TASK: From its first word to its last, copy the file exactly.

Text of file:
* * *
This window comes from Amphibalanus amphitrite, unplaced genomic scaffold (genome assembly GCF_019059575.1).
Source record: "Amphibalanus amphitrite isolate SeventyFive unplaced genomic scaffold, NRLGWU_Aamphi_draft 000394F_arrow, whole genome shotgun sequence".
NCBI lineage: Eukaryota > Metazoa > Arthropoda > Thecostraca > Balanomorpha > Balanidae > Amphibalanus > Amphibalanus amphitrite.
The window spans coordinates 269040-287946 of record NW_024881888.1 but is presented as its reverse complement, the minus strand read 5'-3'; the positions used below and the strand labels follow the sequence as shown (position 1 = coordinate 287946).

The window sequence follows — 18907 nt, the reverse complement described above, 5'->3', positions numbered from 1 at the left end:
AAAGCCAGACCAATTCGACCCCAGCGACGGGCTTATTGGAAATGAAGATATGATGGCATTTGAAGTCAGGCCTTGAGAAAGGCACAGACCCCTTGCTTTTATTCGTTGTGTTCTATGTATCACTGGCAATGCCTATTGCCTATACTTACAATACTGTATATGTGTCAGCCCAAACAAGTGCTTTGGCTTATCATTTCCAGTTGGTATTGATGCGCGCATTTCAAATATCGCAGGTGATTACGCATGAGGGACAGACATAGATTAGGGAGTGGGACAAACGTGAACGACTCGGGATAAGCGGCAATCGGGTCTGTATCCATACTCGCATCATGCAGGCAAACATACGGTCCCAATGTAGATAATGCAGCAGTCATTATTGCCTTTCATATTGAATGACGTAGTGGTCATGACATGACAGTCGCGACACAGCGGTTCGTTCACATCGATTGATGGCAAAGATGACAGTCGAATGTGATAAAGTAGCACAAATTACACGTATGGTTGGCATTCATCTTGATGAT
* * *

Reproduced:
This window comes from Amphibalanus amphitrite, unplaced genomic scaffold (genome assembly GCF_019059575.1).
Source record: "Amphibalanus amphitrite isolate SeventyFive unplaced genomic scaffold, NRLGWU_Aamphi_draft 000394F_arrow, whole genome shotgun sequence".
NCBI lineage: Eukaryota > Metazoa > Arthropoda > Thecostraca > Balanomorpha > Balanidae > Amphibalanus > Amphibalanus amphitrite.
The window spans coordinates 269040-287946 of record NW_024881888.1 but is presented as its reverse complement, the minus strand read 5'-3'; the positions used below and the strand labels follow the sequence as shown (position 1 = coordinate 287946).

The window sequence follows — 18907 nt, the reverse complement described above, 5'->3', positions numbered from 1 at the left end:
AAAGCCAGACCAATTCGACCCCAGCGACGGGCTTATTGGAAATGAAGATATGATGGCATTTGAAGTCAGGCCTTGAGAAAGGCACAGACCCCTTGCTTTTATTCGTTGTGTTCTATGTATCACTGGCAATGCCTATTGCCTATACTTACAATACTGTATATGTGTCAGCCCAAACAAGTGCTTTGGCTTATCATTTCCAGTTGGTATTGATGCGCGCATTTCAAATATCGCAGGTGATTACGCATGAGGGACAGACATAGATTAGGGAGTGGGACAAACGTGAACGACTCGGGATAAGCGGCAATCGGGTCTGTATCCATACTCGCATCATGCAGGCAAACATACGGTCCCAATGTAGATAATGCAGCAGTCATTATTGCCTTTCATATTGAATGACGTAGTGGTCATGACATGACAGTCGCGACACAGCGGTTCGTTCACATCGATTGATGGCAAAGATGACAGTCGAATGTGATAAAGTAGCACAAATTACACGTATGGTTGGCATTCATCTTGATGAT